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Xbox One as a full PC?

Last response: in Windows 8
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February 12, 2014 9:33:38 PM

Let's face it. The Xbox One could be a PC by itself. It's running a Windows 8 kernel, a modified Windows 8 OS and all the hardware is x86. The question is not IF it can be done, but how hard would it be? I know there has to be at least one savvy hacker out there that can make the Xbox One run a standard retail version of Windows 8 like a full-fledged PC. I fully believe it can be done, but maybe I'm insane? Think about how cool it would be if you could choose to boot into Windows or normal Xbox at startup. The Xbox One would make a pretty decent PC, especially for the money (at least I think). I don't know of anywhere you can get a PC that powerful for $500. What do you all think? Possibility?

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a b * Windows 8
February 12, 2014 9:37:19 PM

No, it would not make a pretty powerful PC for the money.
You can get considerably more powerful for 500$.

And yes, it should be possible.
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February 12, 2014 9:39:10 PM

Listen, no matter how much you have wishful thinking, PC's will always be a step ahead of consoles. Just trust me on this one~
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February 12, 2014 9:46:37 PM

Ok, you got me there as far as pretty powerful goes... yeah, you can build a PC for around $500 that's pretty awesome. The reason I'm asking is because I want an Xbox One but I also need a new PC (not for gaming, just a decent PC). So in theory I could use an Xbox One as a PC with the proper software modding?

(Yes - I agree PC is the master race, LOL)
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a b * Windows 8
February 12, 2014 9:48:37 PM

Why risk bricking the thing?

Instead spend money on PC and game on it AND whatever else.

Modding is not for people that want to do more because they are on a budget, modding is for people that have money to replace what they end up bricking.

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February 12, 2014 9:50:03 PM

Why not get a $500 pc (preferably one easily upgradeable) with a $20 USB controller and just game on steam?
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February 12, 2014 9:55:39 PM

You guys make good points, that's why I like these forums. The reason I don't do a lot of PC gaming is because none of my friends have gaming PCs and they're just console noobs. I can't convince them to build their own rigs. I'm super tight with my buddies and we game a lot together, so I'm going to get an Xbox One. I was honestly just curious about difficult it might be to run retail Windows on the thing. Where would one possibly start? How could you access the kernel? You can't just pop a Windows installation disc in there and boot from it. Haha.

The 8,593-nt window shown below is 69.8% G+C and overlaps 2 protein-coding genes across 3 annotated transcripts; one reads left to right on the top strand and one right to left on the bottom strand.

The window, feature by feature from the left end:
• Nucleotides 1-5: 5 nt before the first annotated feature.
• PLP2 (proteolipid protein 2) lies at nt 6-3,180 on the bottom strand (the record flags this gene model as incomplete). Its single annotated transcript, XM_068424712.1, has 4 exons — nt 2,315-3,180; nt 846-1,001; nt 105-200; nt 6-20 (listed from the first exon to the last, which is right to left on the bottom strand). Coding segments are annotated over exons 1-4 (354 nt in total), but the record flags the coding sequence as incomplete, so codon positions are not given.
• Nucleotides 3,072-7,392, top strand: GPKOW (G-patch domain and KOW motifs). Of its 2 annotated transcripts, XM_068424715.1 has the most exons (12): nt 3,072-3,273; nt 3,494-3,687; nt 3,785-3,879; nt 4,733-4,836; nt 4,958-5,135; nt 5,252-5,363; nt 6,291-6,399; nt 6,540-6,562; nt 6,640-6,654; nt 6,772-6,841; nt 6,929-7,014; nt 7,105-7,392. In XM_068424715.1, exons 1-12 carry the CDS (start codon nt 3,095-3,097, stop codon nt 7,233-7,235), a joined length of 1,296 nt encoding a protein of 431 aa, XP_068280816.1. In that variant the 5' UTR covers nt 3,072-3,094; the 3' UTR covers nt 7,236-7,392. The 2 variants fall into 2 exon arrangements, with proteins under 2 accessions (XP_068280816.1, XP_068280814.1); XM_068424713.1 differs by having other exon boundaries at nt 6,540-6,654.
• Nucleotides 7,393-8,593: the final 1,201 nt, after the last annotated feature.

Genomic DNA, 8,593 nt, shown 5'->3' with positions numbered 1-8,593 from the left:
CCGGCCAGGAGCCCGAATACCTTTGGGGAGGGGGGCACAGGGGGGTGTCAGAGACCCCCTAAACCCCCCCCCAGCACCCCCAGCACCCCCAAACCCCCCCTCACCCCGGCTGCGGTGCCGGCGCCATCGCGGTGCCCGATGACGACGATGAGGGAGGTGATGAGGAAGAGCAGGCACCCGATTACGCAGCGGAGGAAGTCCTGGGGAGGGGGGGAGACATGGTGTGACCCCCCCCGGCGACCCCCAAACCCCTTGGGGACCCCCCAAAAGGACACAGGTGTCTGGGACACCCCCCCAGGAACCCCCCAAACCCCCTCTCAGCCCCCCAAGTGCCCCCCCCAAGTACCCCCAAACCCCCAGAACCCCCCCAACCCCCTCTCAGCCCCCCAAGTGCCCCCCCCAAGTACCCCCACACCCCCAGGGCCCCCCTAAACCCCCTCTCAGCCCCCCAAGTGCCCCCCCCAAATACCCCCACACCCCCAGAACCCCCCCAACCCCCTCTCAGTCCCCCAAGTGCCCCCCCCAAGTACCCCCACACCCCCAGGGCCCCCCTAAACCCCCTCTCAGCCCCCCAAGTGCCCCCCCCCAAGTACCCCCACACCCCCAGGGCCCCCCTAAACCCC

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a b * Windows 8
February 12, 2014 10:04:06 PM

Windows can't install to the XB1, or the PS4 because it uses a SHARED MEMORY hardware setup that is not compatible.

It's really not that powerful in raw PC specs. If we ignored the cost of Kinect, BD player, and Controller, you could get a fairly similar LAPTOP (and the laptop would have its own advantages of screen, keyboard, battery).

XBOX ONE vs PS4:
The PS4 is a more powerful machine. Estimates I respect put it at about 25% to 40% mainly due to the better GRAPHICS.

*For cross-platform games what's really noticeable is that many games on the XB1 run at a lower resolution which really make anti-aliasing (jagged edges, line shimmering) far more obvious than the PS4.

Unless the XBONE has features you really need (Kinect?) then the PS4 games on average look a lot better and it costs $100 less.

I was all set to buy an XBONE for my living room (have a great gaming PC) but I'm not going to now. I basically put the entire thing on hold for a year then I'll see how things stand in terms of games, and whether we get DLNA media streaming.
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February 12, 2014 10:07:04 PM

Yeah I was just reading about the raw power of Jaguar vs. Piledriver desktop technology. The raw power difference is kind of disappointing. Fail. Anyway, could you explain this shared memory thing? If you don't mind ;) 
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Best solution

February 13, 2014 4:54:17 AM

I doubt it would be powerful, but so someone somewhere could make it happen
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a b * Windows 8
February 14, 2014 8:27:40 PM

PainTrane117 said:
Yeah I was just reading about the raw power of Jaguar vs. Piledriver desktop technology. The raw power difference is kind of disappointing. Fail. Anyway, could you explain this shared memory thing? If you don't mind ;) 


A normal PC has a set of memory for the CPU only. The graphics card is similar with its own GPU talking to Video Memory.

The XB1/PS4 have a SHARED pool of memory so the CPU and GPU both have access to the same memory locations.

Microsoft would have to completely re-write parts of Windows to work on hardware like this. It could be as simple as "the CPU gets the first 6GB, and the GPU gets the last 2GB" which may or may not be an easy thing. It's academic as Microsoft won't do that, and their code isn't open source in a way that is likely to be hacked.
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April 17, 2014 2:34:14 PM

If you installed a modern OS to the console it would probably be very, very slow because of the amount of complex instructions that it will be sending to the processor. And the Xbox processor is only designed to do smaller tasks at once.
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